Today, Kay Francis is, however unfairly, only a minor deity in the pantheon of Pre-Code goddesses. For comparisons' sake: During the Pre-Code era (1929-1934), Francis appeared in 37 films, whereas Norma Shearer – for some the queen of the Pre-Code era – starred in a mere twelve.

Additionally, Shearer's vehicles were nowhere near as controversial as Francis'. No matter how scandalous she was in her films' first few reels, Shearer, the First Lady of MGM, always turned to convention before The End. Francis, for her part, played characters who could – and still do – surprise us. Watching her films, one can never really tell what fate awaits her heroines.

Jewel Robbery also showcases minor player Sheila Terry, who makes the most of any (literally speaking) walk-on part this reviewer has ever seen. As a sexy blonde decoy, she is on screen for less than 10 seconds, but if Terry could act as well as she could walk she would have become a superstar.

All in all, Jewel Robbery is a delightful confection that outright mocks the moralistic Motion Picture Production Code, better known as “the Hays Code,” laid out in 1930. At the time, the Code was all but unenforceable – and for that, this reviewer is thankful.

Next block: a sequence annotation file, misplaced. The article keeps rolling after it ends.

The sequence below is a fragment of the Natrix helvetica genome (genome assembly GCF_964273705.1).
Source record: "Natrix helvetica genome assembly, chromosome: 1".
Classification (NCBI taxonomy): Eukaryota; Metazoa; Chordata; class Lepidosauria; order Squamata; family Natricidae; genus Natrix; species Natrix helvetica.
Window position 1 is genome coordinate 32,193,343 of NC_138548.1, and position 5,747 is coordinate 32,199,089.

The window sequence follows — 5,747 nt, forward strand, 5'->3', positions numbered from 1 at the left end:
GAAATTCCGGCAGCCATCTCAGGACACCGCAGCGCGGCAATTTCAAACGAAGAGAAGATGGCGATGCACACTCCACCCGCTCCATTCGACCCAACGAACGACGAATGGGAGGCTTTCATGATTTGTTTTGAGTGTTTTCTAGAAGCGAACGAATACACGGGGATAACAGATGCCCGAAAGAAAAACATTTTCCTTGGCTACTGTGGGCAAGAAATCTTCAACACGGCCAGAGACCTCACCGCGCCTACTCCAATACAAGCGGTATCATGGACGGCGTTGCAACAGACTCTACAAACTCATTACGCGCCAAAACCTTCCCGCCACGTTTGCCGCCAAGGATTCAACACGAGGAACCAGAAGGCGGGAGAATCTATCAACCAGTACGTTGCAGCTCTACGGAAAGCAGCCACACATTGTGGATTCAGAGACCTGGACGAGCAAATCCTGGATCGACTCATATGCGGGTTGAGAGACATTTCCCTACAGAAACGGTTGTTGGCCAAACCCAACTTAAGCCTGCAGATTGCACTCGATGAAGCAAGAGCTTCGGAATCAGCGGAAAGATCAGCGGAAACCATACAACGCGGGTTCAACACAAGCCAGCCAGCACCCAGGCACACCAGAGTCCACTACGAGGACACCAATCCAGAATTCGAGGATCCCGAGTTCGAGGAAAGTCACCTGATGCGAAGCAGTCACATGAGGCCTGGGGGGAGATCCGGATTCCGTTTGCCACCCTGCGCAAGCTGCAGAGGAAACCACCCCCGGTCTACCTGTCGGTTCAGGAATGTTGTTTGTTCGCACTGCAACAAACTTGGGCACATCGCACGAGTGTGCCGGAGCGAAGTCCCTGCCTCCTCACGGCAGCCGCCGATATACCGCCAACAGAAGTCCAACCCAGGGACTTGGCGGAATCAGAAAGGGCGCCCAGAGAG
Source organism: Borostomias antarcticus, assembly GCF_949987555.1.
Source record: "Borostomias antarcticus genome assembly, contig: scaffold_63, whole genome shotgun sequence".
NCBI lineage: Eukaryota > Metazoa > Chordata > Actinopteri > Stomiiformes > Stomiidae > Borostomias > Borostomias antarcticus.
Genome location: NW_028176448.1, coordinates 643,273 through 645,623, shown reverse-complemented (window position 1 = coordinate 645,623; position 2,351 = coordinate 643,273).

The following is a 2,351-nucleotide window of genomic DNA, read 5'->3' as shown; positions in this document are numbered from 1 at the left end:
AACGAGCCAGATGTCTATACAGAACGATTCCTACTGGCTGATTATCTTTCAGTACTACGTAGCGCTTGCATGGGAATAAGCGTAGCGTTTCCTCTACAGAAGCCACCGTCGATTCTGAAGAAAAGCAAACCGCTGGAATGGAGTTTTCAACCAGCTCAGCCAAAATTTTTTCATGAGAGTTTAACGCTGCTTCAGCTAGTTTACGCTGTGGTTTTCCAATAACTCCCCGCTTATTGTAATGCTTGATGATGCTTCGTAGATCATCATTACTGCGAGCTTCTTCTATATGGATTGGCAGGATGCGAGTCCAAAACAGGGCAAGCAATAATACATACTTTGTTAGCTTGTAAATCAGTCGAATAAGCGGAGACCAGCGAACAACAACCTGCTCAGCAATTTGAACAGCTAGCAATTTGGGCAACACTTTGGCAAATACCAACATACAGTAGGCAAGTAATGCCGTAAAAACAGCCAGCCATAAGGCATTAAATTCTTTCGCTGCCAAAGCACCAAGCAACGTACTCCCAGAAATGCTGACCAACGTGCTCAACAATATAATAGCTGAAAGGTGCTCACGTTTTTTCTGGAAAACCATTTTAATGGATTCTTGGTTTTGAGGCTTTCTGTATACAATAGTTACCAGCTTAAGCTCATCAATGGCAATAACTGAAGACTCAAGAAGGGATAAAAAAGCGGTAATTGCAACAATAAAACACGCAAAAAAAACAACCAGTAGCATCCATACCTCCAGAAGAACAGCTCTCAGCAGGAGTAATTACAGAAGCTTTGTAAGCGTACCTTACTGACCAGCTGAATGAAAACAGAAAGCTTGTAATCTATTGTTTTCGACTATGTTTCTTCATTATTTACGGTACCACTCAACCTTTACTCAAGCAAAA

© Marcus Tucker

Jewel Robbery (1932). Dir.: William Dieterle. Scr.: Erwin C. Gelsey, from Ladislas Fodor's 1931 play Ekszerrablás a Váci-uccában and Bertram Bloch's English-language adaptation, Jewel Robbery. Cast: William Powell, Kay Francis, Helen Vinson, Hardie Albright, Alan Mowbray.

Marcus Tucker is a free-lance Alt Film Contributor and Pre-Code Hollywood aficionado.

 

Synopsis:

A series of jewel robberies has the jewelers of the fair city of Vienna on edge. No security system can outwit the knack, the style, and the sophistication of this mysterious jewel thief.

Meanwhile, Baroness Teri von Horhenfels (Kay Francis) is busy getting ready for an afternoon trip to a jewelry store. The Baroness is rich, beautiful, married, and relentlessly bored. A private chat with her friend Marianne (Helen Vinson), in which they discuss the merits of adultery vs. jewelry, reveals that the Baroness has let her love of gems take the place of her erotic life. In fact, she is positively orgasmic while explaining that she will soon slip one of her pretty little fingers into the Excelsior Diamond.